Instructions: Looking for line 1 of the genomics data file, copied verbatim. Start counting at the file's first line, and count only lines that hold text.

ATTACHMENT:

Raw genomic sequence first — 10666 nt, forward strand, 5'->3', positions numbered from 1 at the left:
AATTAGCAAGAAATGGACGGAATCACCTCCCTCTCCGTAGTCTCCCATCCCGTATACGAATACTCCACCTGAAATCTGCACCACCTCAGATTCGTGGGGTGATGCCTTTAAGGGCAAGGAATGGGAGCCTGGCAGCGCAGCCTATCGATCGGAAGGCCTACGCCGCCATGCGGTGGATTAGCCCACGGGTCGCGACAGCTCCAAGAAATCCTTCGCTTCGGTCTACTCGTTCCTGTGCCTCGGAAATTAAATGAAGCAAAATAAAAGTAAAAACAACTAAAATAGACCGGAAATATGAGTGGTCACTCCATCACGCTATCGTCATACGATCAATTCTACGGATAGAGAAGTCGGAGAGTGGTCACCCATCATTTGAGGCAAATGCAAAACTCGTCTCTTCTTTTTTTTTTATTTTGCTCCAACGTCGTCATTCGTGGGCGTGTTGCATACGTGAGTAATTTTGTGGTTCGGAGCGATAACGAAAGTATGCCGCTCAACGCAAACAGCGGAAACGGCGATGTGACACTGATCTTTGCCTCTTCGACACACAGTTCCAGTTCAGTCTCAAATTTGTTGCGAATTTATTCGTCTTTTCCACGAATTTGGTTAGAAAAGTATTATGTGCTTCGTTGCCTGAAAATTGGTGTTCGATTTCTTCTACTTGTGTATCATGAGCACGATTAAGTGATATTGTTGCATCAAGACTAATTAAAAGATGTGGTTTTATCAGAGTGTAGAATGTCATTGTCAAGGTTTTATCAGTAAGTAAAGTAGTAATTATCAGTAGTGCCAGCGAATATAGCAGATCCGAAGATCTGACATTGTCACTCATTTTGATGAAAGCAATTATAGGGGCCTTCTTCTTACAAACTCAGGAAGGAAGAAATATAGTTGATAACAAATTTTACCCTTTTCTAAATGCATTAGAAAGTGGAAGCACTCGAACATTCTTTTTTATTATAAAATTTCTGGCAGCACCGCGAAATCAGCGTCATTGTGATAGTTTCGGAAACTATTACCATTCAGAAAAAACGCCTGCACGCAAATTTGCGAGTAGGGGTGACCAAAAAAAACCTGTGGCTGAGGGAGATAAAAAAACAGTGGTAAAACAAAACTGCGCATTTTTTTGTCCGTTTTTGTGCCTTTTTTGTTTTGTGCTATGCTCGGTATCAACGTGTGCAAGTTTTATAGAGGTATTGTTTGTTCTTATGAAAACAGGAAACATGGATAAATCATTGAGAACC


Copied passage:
Raw genomic sequence first — 10666 nt, forward strand, 5'->3', positions numbered from 1 at the left: